Copyright 2010 Parentcare 101: Caring for Aging Parents. All Rights Reserved.
Social Workers and Geriatric Care Managers
Professionals Who Support You While You're Caring for Aging Parents
“Before my mother became ill,” Ben said, “I never had much contact with social workers and I was never quite sure what they did. Now I know that without the social workers at every step of Mother’s illness, I would never have been able to care for her long distance.”
Social work is a profession dedicated to helping people function as well as they can in their environment. Social workers see the overall picture—the impact of health care, psychological wellness, and physical ability—to suggest the best services to help your parent live as independently and happily as possible.
Social workers serve in different settings and as in other professions, many specialize in particular areas of care, such as geriatrics, psychological counseling or home care. As you arrange for your parent’s care, seek out these professionals to give you a hand.
Contemplating a Change?
Whenever you contemplate a change for your parent, whether it be a change in health care, living facility or personal care services, talk with a social worker, explain the situation and ask what services are available. They can draw on many resources and point you in the right direction.
Because Don lived so far away, he felt uneasy that he couldn't often visit his dad at the nursing home to judge how things were going. He felt overwhelmed by the doctor’s reports, financial affairs, and care issues he faced. He heard about geriatric case workers from a friend and thought that he might need an objective observer to visit the nursing home regularly, check on the care given his dad, and let him know how his dad was doing. Then the hospital bills, including Medicare claims, started arriving at a fast clip. What to pay, what not to pay, how long to wait--Don realized that he would need help.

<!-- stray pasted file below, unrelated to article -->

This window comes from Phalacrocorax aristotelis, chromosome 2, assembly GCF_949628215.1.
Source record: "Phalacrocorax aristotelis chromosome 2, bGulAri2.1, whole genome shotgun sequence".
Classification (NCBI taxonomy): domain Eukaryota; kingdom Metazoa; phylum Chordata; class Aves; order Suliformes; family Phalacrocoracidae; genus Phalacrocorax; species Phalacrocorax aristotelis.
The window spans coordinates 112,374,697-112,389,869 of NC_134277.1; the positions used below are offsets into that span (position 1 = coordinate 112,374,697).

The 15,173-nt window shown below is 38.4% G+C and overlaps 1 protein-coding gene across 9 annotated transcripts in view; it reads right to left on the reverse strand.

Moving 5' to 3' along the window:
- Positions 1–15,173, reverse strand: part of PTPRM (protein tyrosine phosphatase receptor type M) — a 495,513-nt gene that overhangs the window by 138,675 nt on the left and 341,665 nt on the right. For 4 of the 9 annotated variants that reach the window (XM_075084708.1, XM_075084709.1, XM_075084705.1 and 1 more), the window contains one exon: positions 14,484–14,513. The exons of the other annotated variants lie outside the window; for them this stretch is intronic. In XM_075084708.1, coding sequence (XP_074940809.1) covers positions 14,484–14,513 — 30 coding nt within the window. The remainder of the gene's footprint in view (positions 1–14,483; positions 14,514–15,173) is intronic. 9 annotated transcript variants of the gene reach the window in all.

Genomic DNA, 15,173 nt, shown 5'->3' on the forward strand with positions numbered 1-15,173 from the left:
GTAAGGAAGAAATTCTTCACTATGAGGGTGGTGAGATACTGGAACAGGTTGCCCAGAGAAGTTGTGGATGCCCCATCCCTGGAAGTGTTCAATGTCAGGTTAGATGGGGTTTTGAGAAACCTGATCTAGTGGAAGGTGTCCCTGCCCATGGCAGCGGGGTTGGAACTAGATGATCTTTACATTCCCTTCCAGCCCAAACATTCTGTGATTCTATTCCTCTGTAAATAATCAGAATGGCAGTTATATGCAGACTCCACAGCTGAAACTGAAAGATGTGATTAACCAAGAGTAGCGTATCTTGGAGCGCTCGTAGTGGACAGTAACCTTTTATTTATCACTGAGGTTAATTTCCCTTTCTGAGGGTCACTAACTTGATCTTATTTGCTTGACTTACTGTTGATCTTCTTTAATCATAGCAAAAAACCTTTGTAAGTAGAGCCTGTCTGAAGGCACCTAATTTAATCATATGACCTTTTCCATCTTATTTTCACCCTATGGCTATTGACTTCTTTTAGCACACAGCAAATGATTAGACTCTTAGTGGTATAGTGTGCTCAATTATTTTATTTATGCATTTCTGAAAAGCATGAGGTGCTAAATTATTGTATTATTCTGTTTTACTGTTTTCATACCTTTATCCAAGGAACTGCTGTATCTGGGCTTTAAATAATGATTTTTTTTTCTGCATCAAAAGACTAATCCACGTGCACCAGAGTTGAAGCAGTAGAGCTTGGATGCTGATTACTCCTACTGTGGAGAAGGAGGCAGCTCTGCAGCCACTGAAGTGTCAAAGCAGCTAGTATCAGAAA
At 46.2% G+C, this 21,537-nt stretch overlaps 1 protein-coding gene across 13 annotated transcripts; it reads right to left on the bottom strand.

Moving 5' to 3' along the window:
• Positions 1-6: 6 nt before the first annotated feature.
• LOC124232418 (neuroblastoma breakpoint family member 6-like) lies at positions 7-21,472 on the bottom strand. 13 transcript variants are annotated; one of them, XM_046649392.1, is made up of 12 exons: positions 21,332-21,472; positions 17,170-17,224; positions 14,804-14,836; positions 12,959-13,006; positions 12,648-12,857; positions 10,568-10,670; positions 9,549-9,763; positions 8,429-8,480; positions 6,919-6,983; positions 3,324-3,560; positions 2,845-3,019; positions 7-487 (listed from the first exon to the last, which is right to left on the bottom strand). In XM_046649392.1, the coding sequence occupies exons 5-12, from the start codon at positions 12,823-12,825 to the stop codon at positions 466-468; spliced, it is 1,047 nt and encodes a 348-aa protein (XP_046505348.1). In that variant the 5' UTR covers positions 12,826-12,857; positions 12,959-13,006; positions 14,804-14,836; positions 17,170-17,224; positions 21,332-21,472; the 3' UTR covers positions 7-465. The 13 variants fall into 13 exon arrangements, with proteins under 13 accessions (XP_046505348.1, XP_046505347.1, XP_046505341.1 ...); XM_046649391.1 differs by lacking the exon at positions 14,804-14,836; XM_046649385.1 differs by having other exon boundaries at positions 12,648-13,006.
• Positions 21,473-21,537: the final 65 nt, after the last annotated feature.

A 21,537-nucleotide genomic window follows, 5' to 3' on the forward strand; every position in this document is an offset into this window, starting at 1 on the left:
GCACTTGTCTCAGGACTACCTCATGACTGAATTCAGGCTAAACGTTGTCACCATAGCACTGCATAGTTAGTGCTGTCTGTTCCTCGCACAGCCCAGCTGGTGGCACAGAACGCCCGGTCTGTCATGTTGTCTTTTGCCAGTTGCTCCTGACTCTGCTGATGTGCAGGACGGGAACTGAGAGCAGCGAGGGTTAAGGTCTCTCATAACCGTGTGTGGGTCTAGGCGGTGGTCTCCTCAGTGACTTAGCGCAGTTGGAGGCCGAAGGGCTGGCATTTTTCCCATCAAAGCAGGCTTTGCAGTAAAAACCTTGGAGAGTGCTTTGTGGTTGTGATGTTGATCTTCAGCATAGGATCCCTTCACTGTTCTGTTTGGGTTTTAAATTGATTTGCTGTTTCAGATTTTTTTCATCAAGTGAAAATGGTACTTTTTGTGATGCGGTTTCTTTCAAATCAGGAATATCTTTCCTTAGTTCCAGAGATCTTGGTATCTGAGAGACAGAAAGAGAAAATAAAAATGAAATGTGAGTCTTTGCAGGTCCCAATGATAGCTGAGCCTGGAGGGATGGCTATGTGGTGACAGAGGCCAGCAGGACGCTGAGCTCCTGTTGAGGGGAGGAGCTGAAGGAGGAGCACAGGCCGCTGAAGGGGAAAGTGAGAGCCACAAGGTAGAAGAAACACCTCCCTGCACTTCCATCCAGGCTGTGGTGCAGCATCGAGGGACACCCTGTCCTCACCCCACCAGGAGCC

The Geriatric Care Manager (or geriatric case worker) can be a nurse, psychologist or social worker, who can perform a variety of functions. If your parent is still living at home, the care manager can locally coordinate all the in-home care and services that your parent might need. A care manager can also visit the nursing home or other facility regularly while your parent is a resident, check on the care and report to you. The manager will regularly reassess the situation and suggest options for future care.
Important Tips Concerning a Care Manager
•If your parent is living in a nursing center or other facility, work with the staff on site before bringing an "outsider" in. The LTC staff may view the care manager's arrival with distaste and your relationship and that of your parent's could be damaged. However, if you feel strongly that there is something wrong with the care your parent is receiving and discussions with the staff have brought no changes, then a care manager is an objective observer who can set the record straight and help you make a decision how to proceed. •The services of a care manager may be available free or low cost from your local Agency on Aging office or hospital.
Questions to Consider
•Is your parent still living at home and does she need many in-home services which you are having difficulty arranging long distance? Would a coordinator be of help? •Is something seriously wrong with your parent's care at the nursing home and has the staff been unresponsive? Would an objective observer help you decide your next move? •Are you unsure just what your parent might need? Would an objective opinion help both your and your parent decide what comes next?
If you answered “Yes” to any of these, consider hiring a geriatric care manager.
To Learn More
1604 N. Country Club Road
Tucson, AZ 85716-3102
• Use the federal government’s Eldercare Locator 1-800-677-1116.